The story begins with Danny's arrival at The Keep, an ancient European castle that has come into the possession of his cousin. Though Danny thrives on a busy social scene, he has left New York for the isolated confines of the Keep because he has angered too many people at home. Howie, the cousin, has been very successful in life and has bought the castle with the goal of creating a special sort of resort where people can escape from the modern and allow their sense of adventure and imagination free rein.
The story of Danny, Howie and the Keep alternates with that of its author or narrator, an inmate in a state penitentiary for unspecified crimes. He's taking part in a writing program, where he is creating or remembering the story of the Keep. With this story, he hopes to impress the leader of the writing group, a woman named Holly, but in prison, even writing a story can attract the animosity of a man's fellow inmates.
There's an interesting tension between the two narratives. Both stories are contemporary, but the story of the Keep, while mostly realistic, incorporates so many Gothic elements--not just the Keep itself, but an ancient baroness, a journey into the catacombs, a looming tower--as to push into the realm of fantasy or parody. The prison narrative, while not outwardly Gothic, still very much involves those Gothic elements such as isolation, confinement, the weight of the past, and forbidden longings.
Despite the use of Gothic and metafictional elements, the story is fairly restrained, which sometimes gives the novel a little bit of a truncated feeling. My initial response was to feel a little disappointed by the end of the novel, as if the unique setting and structure of the novel had promised much more than it had been able to deliver. On reflection, my affection for the novel has grown. The Keep is a story about the choices the people make and how those affect their lives and connections with others. It may not indulge the fan of the Gothic novel in the full-on outrageousness one may expect from that genre, but it does use those elements skillfully.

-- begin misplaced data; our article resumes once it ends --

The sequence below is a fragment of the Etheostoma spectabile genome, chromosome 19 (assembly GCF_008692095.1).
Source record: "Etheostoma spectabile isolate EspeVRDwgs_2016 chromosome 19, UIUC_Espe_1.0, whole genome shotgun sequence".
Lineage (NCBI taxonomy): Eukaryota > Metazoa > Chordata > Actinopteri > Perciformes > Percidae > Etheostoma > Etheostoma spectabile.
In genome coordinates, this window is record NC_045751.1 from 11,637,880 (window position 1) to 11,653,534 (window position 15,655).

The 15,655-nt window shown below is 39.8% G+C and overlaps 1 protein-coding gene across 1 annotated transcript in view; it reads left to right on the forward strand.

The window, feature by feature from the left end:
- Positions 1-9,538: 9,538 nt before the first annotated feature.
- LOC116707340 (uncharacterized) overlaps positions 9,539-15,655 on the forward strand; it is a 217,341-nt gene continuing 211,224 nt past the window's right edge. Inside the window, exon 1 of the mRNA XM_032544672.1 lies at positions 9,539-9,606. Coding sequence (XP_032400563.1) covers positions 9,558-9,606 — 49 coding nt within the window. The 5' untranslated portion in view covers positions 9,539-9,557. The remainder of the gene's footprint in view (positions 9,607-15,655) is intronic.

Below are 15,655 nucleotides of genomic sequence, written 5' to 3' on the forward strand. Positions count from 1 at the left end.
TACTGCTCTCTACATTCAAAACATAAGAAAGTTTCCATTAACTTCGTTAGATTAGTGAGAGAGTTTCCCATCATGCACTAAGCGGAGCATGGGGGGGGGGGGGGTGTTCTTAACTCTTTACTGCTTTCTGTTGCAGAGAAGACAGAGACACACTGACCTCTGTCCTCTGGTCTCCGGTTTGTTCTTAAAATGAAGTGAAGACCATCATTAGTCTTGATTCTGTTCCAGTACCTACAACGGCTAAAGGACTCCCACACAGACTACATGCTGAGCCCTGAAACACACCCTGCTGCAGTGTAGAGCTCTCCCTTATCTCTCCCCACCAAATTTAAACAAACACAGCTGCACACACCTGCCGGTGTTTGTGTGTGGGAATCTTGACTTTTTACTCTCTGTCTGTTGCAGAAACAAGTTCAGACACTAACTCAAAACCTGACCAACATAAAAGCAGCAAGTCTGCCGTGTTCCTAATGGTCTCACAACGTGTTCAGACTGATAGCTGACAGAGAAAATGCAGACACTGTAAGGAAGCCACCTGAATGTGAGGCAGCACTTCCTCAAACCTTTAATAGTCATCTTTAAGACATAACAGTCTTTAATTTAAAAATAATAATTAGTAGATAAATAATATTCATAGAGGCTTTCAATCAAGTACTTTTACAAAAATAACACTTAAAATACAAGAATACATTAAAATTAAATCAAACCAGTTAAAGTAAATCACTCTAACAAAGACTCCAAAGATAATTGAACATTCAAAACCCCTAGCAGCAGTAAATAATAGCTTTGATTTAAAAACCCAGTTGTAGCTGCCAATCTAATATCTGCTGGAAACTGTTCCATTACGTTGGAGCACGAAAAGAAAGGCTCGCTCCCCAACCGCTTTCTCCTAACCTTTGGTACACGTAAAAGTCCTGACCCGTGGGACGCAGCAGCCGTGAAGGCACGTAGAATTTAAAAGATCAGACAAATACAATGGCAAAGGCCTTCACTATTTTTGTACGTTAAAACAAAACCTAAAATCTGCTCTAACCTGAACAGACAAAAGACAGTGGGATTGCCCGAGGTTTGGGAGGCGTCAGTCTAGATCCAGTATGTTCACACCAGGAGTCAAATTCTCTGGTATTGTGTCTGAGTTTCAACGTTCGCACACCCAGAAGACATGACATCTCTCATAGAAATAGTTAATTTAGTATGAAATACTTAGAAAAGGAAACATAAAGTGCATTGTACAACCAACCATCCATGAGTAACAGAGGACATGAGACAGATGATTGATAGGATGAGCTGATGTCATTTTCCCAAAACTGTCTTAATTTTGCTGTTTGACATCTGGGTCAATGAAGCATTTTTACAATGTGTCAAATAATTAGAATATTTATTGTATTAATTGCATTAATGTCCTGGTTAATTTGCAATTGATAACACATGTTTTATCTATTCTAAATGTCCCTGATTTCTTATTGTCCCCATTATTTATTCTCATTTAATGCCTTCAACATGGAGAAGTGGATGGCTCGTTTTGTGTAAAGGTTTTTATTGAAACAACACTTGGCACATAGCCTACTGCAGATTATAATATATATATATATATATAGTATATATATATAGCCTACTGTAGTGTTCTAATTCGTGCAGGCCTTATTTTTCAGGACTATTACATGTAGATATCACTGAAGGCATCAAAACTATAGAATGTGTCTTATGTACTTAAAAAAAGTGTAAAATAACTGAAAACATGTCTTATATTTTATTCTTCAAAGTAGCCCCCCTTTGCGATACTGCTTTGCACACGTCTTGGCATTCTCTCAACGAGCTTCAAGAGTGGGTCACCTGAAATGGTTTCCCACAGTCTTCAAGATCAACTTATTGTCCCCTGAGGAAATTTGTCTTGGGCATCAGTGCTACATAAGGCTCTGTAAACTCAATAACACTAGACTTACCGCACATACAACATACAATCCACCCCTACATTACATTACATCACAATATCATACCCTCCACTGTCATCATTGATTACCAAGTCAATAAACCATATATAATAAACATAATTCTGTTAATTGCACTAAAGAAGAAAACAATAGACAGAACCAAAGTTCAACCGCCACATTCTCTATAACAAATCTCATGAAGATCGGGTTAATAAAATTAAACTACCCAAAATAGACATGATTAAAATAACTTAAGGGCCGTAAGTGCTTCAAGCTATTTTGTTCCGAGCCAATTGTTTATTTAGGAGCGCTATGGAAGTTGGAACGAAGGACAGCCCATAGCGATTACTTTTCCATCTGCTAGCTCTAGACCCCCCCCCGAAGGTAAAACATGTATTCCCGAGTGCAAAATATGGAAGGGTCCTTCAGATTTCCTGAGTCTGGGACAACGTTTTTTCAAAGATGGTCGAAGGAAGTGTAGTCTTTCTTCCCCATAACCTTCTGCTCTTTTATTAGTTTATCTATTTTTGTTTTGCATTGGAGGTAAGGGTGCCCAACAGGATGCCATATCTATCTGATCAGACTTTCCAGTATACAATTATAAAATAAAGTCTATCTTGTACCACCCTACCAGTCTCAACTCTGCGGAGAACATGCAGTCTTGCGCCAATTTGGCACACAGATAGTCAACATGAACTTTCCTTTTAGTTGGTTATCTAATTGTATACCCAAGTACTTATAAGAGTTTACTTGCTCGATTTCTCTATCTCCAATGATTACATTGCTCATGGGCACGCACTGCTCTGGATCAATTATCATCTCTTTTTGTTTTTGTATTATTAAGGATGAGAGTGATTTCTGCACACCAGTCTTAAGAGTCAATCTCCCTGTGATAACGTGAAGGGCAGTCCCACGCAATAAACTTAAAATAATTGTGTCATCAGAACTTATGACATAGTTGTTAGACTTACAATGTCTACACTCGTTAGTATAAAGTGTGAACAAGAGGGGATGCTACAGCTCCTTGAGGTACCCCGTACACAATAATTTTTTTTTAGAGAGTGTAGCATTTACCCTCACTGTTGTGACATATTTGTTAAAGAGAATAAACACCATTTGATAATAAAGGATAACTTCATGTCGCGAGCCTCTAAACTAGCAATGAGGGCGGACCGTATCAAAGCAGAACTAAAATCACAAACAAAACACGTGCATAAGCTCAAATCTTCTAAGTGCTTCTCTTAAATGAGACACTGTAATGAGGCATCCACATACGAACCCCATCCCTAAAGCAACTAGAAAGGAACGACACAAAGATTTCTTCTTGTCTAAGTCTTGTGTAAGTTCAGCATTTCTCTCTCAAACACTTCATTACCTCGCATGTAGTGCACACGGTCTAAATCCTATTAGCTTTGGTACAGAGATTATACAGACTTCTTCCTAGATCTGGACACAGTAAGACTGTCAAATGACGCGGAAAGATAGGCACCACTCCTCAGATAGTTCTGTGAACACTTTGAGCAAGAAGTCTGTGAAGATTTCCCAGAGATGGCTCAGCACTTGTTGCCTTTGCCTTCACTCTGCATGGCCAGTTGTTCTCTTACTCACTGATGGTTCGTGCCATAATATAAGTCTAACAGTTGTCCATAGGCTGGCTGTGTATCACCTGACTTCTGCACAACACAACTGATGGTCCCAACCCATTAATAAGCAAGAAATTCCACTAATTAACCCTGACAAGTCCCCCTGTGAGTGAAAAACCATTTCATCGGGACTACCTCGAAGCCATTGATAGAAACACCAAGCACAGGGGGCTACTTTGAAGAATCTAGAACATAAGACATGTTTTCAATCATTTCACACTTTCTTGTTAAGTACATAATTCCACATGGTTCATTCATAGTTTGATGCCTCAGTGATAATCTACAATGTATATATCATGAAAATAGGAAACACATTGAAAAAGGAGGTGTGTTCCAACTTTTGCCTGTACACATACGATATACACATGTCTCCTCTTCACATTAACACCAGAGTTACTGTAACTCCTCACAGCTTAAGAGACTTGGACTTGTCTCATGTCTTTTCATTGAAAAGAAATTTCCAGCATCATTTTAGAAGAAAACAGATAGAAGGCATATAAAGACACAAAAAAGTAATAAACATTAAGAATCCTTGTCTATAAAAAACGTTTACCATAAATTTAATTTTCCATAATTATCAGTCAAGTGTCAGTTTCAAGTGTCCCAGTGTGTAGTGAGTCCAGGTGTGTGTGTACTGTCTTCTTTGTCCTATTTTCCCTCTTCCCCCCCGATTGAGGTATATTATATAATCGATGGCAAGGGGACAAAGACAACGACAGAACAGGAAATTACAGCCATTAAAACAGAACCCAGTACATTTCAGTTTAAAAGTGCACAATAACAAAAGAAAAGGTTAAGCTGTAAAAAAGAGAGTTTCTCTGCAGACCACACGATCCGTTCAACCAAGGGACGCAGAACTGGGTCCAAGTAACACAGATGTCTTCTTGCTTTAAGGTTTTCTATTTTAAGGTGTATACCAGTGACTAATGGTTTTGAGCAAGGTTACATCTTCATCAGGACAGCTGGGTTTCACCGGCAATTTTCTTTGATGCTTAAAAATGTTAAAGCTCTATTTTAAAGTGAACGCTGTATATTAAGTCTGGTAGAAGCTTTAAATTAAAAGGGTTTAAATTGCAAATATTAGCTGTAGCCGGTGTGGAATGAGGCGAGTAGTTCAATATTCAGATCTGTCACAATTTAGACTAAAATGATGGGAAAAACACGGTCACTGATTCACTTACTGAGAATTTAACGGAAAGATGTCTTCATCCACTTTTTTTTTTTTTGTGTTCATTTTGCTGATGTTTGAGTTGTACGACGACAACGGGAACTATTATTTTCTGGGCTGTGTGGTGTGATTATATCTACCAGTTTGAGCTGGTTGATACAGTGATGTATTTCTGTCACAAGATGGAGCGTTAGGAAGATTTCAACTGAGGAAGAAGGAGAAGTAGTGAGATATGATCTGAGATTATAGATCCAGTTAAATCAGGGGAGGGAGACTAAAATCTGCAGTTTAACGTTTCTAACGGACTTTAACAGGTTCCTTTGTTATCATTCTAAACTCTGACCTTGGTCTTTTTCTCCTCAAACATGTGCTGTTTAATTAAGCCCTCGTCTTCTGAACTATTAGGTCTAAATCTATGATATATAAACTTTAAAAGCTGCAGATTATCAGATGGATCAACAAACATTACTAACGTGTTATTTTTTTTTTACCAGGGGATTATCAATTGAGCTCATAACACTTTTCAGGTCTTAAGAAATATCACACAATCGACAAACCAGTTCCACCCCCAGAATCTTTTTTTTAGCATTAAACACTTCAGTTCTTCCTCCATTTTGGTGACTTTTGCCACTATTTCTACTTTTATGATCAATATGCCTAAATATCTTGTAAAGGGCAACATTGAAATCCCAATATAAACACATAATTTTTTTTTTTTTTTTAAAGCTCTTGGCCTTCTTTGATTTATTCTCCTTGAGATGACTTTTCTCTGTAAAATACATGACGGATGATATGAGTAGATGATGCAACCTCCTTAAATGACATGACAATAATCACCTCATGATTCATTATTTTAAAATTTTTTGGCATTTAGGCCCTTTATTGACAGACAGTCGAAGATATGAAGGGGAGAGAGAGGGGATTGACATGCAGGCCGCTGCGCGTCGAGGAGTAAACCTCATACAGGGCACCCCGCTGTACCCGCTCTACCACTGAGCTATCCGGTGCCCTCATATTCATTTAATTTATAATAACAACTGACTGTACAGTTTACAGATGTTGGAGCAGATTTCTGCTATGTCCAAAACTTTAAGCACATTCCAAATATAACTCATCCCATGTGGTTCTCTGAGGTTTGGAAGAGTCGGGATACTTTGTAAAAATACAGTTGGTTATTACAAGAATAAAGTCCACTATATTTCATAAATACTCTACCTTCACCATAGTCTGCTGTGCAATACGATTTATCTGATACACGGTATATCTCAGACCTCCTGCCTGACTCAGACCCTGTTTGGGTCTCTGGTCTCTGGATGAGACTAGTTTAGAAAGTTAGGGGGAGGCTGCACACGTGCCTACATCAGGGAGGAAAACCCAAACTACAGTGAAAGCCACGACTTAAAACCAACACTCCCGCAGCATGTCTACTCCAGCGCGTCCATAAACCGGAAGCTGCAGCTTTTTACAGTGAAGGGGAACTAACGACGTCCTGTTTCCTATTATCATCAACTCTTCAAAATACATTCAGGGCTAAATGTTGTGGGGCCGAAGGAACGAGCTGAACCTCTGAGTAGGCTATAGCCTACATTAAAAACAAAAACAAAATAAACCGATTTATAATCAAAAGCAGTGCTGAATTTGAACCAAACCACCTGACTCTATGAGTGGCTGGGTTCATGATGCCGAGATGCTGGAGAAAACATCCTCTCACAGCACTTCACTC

An early Nabokov novel about a man named Albinus, a well-to-do German businessman who becomes infatuated with a callow younger woman. There are some similarities here with Pandora's Box or "Der Blaue Engel" (for fans of Weimar Cinema) in this story of a rather pompous individual brought low by his romantic entanglement with a younger woman.
Overall, it's a fairly tragic story, as Albinus loses first his marriage, then his daughter, then, in quick succession, his sight, dignity, fortune and life. It has its moments of humor and unique prose. Though hardly as brilliant or radical as Nabokov's later works, Laughter in the Dark is still a well-crafted narrative of one man's folly.